Creating a more diverse and equitable community tech sector

HOME 5 Blog 5 Creating a more diverse and equitable community tech sector
Rosie and Fergus lead our community tech programme team, and are currently recruiting for the new Discovery Fund. Here Rosie shares how they are adapting and iterating the application processes to remove barriers for underrepresented groups and mitigate unconscious bias
29 Jun, 2023
Rosie Wild

Rosie Wild

Delivery and Impact Officer

Back in 2022, Power to Change commissioned research with Spark and Locality into community businesses experiencing marginalisation and their barriers to accessing funding and support. We are committed to working transparently and sharing our processes and working through some of the actions proposed You can read the full report here.  

We take a data-led approach to DEI in programmes. We collect data on who applies to our funding programmes and which applications come from organisations that are majority-led by various marginalised communities. We then look at who gets funded and see if there are any discernible patterns of exclusion that we didn’t intend. 

For example, by looking at application and rejection data, we’ve noticed that one of our four community business criteria, which applicants to all our funds must meet, is harder to achieve for organisations that work with marginalised groups. We define a community business as one that has ‘broad community impact’, that is it offers something to everyone, or at least lots of different groups of people, in a place. But organisations that work with marginalised communities tend to focus on just that community — they might offer a broad range of services but only to, say, people with disabilities in their area. They meet all our other community business criteria, but they’ll never be able to meet the bar we’ve set for ‘broad community impact’. 

So we changed it. Now, to meet our definition of a community business, you have to show broad community impact in your area, or broad impact across a community of interest or experience in your area. This corrects a barrier to accessing our funds that we didn’t mean to impose and which data analysis revealed to us. 

In our current funding programme, the Discovery Fund, we have iterated our practice further to support an ongoing pro-active approach. Rather than looking at data to help us do better next time, we’ve built time for this data analysis into the assessment process itself. After each assessment stage where applications will be rejected, we’re going to stop and look for patterns of exclusion. 

For example, if after the sift stage, all the applicants from organisations majority led by refugees and migrants have been knocked out, we’ll go back to the assessors and ask why in each case. If there’s a pattern, for example, everyone says that the application was written in poor English so they didn’t find it as persuasive as others, we will direct the assessors to disregard how well the applications are written and adjust their recommendations accordingly.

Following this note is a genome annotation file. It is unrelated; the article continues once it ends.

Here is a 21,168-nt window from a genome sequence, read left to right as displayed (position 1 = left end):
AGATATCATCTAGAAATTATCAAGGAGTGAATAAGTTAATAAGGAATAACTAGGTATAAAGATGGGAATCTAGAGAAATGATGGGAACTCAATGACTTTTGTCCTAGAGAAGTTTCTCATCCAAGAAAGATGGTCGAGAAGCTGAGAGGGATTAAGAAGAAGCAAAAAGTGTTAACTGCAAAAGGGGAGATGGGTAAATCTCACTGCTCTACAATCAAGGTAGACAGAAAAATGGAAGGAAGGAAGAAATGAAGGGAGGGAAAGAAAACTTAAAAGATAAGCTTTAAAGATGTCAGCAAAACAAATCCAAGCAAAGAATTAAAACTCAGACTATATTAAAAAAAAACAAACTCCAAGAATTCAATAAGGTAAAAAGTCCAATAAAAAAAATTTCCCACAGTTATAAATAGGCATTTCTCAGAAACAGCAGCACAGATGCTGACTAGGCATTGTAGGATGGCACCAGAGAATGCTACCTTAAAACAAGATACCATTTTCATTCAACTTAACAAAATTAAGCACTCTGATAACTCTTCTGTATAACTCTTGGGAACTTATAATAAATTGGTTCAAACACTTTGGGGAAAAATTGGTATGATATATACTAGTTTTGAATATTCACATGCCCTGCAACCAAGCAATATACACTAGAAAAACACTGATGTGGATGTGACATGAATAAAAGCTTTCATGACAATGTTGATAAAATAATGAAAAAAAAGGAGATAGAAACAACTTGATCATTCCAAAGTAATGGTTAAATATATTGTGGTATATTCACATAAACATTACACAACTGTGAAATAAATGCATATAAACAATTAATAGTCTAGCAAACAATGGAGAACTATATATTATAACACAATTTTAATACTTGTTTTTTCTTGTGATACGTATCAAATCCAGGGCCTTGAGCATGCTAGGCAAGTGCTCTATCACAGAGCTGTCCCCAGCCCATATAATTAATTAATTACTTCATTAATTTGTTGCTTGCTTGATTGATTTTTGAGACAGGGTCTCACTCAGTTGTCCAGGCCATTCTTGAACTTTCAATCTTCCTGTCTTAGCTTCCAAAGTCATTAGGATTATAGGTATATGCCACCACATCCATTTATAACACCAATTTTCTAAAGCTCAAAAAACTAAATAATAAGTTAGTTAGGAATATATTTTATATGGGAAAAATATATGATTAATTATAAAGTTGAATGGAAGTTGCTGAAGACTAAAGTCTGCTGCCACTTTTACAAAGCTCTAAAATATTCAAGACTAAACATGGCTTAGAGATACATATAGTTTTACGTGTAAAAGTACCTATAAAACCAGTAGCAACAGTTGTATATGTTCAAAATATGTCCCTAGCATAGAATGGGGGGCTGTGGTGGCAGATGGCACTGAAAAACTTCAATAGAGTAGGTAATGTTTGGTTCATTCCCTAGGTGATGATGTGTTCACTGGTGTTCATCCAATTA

Secondly, we’ve included a specific scored question in the application form about how applicants support marginalised communities. This is so we can recognise the value of organisations actively working to support marginalised communities in our assessment process. The tech sector is not known for its diversity and this is something we want to challenge and change. So if you’re an organisation that’s doing good work on this, and it tends to be the organisations that are majority-led by marginalised communities that are doing the best work, you can pick up points on a scored question which will help you get funded. 

Lastly, we’ve brought in an element of ‘blind’ marking to the assessment phase. Once applicants have got through the sift stage, and been judged as eligible to apply, whether they get funded is then dependent on whether they make it into the top 20 highest scoring applications, based on 5 scored questions. For this scoring phase, we’re using external examiners with community tech experience. To make sure they base their assessment solely on the answers to the five questions and not any background knowledge they have about the applicant organisation, we’re going to detach the questions from the rest of the application form and present them anonymously. 

In order to stop perpetuating inequalities, we will continuously assess our processes – as we know there is no silver bullet or quick wins to address the myriad of barriers experienced by community businesses led by or supporting those who experience marginalisation. 

The Discovery Fund is open for applications until the 21st July at midday. You can read more about the eligibility criteria, the application process, as well as apply here 

Image supplied by Solidaritech, a current grantee on our community tech Makers and Maintainers programme

Image supplied by Solidaritech, a current grantee on our community tech Makers and Maintainers programme